I would like to think that if I am being slandered, and my professional record misrepresented, my friends and colleagues would come to my defence. I would appreciate the loyalty of my brothers in arms, that the men who served with me in uniform would stand up and set the record straight.
But in Guyana, loyalty and camaraderie are trumped by fear and self-preservation. One Vassan Ramracha, a Trinidadian hack, who has never lived in Guyana, or served in the GDF, opines in the Kaieteur News on David Granger’s role in the 1973 elections; meanwhile, retired senior army officers refused to come forward and set the record straight.
In 1973, the GDF did not have a political advisor to then Prime Minister Burnham. Second, army Majors don’t have the type of power that Vassan attributes to then 26-year-old Granger. Trust me. I know, I was an officer in the GDF.
It is apposite to note that retired Major General Joe Singh, who enjoys the confidence of the Jagdeo administration, is not being asked to atone, nor is he being accused of having blood on his hands.
This even though at the time of the 1973 elections then Major Singh was a principal staff officer at force headquarters Ayanganna. Yes, Camp Ayanganna, the place where Vassan claims the rigging occurred.
I wonder why this retired senior officer gets a pass, even though he was at the scene of the alleged crime, while Granger, who was miles away, is slandered and vilified.
Then there is Mr Ronald Gajraj, also an ex-GDF officer during the Burnham regime. He not only got a pass, but was elevated to ministerial status, and now serves as a member of the diplomatic corps as Guyanese ambassador to the great nation of India.
And what about Messrs. Vibert Budhoo, Assad Eshuf, Ramish Ramnarine, the Rambarrack brothers, and the many other Indo-Guyanese officers who served? Do they get a pass too?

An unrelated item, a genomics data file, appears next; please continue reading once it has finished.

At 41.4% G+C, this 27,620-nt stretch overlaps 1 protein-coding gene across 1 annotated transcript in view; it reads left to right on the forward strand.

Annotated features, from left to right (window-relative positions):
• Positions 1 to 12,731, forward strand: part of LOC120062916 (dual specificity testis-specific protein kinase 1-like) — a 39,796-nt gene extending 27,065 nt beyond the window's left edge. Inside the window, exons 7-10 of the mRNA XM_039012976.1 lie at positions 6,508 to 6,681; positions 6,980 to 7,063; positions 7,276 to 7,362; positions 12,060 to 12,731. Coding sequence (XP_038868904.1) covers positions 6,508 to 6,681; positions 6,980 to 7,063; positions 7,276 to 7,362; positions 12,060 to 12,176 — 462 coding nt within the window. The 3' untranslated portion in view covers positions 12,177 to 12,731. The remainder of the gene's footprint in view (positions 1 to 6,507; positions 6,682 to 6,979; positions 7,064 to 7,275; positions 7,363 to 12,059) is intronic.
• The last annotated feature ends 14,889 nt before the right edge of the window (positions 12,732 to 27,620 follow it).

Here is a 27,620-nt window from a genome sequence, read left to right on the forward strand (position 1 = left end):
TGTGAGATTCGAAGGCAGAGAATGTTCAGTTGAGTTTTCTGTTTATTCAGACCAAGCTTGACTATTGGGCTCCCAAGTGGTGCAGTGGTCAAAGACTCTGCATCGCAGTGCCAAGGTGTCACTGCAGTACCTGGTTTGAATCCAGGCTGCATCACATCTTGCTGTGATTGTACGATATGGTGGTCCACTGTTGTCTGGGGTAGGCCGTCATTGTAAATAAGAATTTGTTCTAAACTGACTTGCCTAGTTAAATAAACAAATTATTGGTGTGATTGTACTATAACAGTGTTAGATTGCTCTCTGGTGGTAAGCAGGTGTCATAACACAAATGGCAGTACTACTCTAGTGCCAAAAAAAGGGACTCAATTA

Mr. Editor, in the military it is duty, honour and country. Army officers take an oath of office that is steeped in tradition, and those who train and serve together develop a bond that usually stands the test of time.
Vassan’s carefully couched racist ramblings must be answered by men of honour who are still alive, living and working in Guyana. These men, like Major General Joseph Singh, should come forward and defend the honour of the army that he led as Chief of Staff.
The commander of the Internal Operations Command (“IOC”), the unit that supplied the troops for the 1973 elections operations, must tell the press that then Major Granger was never a part of his chain of command.
David Granger is a man of honour, and the dishonourable men who now head the country are so scared that their days are numbered, that they resort to slinging mud and distorting facts in order to tarnish David Granger’s good reputation.
Mr Granger has told us, and we believe him, that he will work to unite this nation, binding up our wounds and leading us to the good life for all Guyanese.
He will restore dignity to the office of the President and put an end to corruption. The Vassans of this world and their cronies have nothing positive to run on.
Instead, they try once more to beat the drums of race and hate. My fellow Guyanese, 20 years is enough! We all deserve the good life, so let’s cast our vote for that good life.